When Ebenezer Scrooge meets a group of Londoners collecting for the poor in Charles Dickens, classic “A Christmas Carol,” he dismisses personal responsibility for his fellow men by asking if there are not enough poorhouses and debtors prisons in the country.
Flash forward to 1996 and the state of Maryland where recently a group of religious leaders met with Gov. Parris Glendening and told him that the government—not the church—is primarily responsible for helping the poor. Religious leaders, they said, are overburdened with their soup kitchens and other programs and can assume no additional responsibilities.
As the federal and state governments reduce their levels of welfare funding, churches, synagogues, mosques and others like them must recall an earlier time when religious people were on the front lines in the war on poverty and the state was a last resort, not a first resource.
One problem in fighting poverty is that people see the poor as a group and institutions as the solution. If the institution of government attempts to transfer responsibility for the poor to religious institutions, it will fail. The response to poverty must be personal, not institutional.
According to the Maryland secretary of state’s office, there are 53,253 families or 185,083 individuals, receiving welfare payments in that state. There are more than 5,000 places of worship in Maryland. So, if every place of worship became responsible for just 10 families, or 37 individuals, the welfare roles in Maryland could be wiped clean. Bigger churches could handle more, smaller ones less. Put this way, the end of welfare as we know it is within our grasp. In a state whose population exceeds 5 million, even those with no church affiliation might help, further reducing the “burden” on the churches.
Religious bodies are about the business of changing the direction of people’s lives. Not only should they be helping them out of material poverty, they should be helping them attain spiritual riches that will change their way of living. But if churches see the poor as a burden and the state as primarily responsible for helping, they are rejecting one of their fundamental mandates and opportunities. Ministering to the poorprovides reciprocal blessings. Too many churches today appear more interested in preserving their programs and institutions than in taking on the role of servant, emulating the Leader they profess to know and follow.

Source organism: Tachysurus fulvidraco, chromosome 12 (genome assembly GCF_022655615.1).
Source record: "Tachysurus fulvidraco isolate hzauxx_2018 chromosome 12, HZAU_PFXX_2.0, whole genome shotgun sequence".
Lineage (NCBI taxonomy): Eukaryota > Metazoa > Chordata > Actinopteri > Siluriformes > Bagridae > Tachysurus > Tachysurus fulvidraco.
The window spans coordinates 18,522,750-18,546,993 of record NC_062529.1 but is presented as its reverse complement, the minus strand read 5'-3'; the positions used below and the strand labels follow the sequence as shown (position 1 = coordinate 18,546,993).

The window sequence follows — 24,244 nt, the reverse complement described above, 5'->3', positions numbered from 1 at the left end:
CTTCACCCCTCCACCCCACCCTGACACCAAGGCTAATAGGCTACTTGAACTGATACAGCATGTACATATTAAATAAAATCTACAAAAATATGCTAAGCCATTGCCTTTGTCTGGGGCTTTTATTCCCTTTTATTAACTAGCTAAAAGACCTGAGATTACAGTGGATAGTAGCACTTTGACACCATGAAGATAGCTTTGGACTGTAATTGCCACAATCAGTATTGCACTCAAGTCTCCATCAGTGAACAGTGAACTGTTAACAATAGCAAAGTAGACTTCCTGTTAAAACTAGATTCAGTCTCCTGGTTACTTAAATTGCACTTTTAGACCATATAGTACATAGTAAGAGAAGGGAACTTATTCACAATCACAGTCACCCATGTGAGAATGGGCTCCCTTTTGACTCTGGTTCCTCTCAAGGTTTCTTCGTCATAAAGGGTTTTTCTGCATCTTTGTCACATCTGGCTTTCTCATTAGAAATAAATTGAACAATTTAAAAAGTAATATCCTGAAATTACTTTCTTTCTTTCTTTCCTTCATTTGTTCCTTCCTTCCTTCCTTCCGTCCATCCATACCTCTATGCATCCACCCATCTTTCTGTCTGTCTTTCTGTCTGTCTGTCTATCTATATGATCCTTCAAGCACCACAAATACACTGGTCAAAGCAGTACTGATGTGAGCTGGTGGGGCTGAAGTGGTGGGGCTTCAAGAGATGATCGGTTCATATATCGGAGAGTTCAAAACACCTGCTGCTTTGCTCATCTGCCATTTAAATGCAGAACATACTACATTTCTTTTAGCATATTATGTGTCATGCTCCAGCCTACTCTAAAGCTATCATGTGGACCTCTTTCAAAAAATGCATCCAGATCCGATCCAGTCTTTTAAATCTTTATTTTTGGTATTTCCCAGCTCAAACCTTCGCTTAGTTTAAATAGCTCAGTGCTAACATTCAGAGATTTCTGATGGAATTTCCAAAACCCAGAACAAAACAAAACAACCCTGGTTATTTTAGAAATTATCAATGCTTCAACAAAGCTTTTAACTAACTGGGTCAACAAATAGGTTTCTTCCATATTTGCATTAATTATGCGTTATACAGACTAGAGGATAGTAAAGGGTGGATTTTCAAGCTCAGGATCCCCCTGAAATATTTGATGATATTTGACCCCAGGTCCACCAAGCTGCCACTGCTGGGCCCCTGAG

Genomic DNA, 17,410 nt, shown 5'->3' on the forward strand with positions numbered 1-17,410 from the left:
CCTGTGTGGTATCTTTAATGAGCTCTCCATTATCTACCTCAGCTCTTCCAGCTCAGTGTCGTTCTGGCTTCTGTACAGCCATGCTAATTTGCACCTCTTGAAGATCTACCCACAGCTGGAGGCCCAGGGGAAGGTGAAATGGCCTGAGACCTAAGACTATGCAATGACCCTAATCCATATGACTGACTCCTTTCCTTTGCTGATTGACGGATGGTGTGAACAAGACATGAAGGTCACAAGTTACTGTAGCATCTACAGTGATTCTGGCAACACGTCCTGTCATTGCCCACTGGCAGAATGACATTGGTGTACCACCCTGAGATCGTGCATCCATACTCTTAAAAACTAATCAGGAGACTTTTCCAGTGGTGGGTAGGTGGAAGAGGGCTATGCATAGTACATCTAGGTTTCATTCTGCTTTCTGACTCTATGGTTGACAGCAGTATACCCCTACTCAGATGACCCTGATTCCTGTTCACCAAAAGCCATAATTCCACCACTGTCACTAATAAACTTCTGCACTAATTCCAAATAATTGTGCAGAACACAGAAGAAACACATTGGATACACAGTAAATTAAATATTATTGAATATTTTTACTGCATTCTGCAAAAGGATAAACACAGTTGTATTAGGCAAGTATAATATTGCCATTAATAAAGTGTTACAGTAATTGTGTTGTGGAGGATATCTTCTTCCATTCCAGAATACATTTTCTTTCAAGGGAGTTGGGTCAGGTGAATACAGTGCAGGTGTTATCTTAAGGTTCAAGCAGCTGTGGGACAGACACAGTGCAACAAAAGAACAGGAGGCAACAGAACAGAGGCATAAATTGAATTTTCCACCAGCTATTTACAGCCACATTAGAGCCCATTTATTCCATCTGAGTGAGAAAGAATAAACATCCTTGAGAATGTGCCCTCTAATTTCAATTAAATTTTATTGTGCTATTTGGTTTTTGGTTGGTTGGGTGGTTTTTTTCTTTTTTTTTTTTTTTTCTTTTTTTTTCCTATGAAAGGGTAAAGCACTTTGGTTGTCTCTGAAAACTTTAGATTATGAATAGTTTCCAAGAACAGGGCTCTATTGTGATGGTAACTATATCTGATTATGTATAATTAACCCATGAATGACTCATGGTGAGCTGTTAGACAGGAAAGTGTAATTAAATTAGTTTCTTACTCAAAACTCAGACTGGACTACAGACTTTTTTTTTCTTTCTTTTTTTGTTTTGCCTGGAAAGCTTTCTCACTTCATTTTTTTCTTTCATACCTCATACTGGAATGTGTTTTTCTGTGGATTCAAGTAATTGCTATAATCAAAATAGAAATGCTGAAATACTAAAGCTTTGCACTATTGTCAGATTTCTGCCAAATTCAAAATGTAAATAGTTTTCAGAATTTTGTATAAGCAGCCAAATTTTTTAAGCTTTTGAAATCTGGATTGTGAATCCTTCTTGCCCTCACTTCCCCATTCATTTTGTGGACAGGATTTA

Maryland officials should send a computer printout to all 5,000 places of worship in the state, informing them of those in their communities on welfare. Clergy should begin preaching messages about the privilege of helping the poor out of their poverty. The state grants certain tax breaks to religious bodies, expectingthem to perform work that the state cannot or should not do. It has a right to expect a return from the tax exempt. If church leaders think government ought to be the primary provider for the poor, perhaps the state ought to be asking the churches to help foot the bill.
One of the excuses given by the Maryland clergy for not doing more is that many of the poor have no ties to a church. Whose fault is that? It is an indictment of churches and an incentive to do more than sing “Blest Be the Tie That Binds.”
The federal and state governments are providing an opportunity to places of worship to reclaim their mandate and to bankrupt the poverty industry, whichhas grown large andbureaucratic primarily because churches and their enormous membership have withdrawn from the privilege of serving God by redeeming the poor.
Professor Marvin Olasky asks the right question in his book, The Tragedy of American Compassion: “Are we offering not coerced silver, but our lives?...If wetalk of abandoned children, are we willing to adopt a child? Most of our 20th century schemes, based on having someone else take action, are proven failures. It’s time to learn from the warm hearts and heads of earlier times.”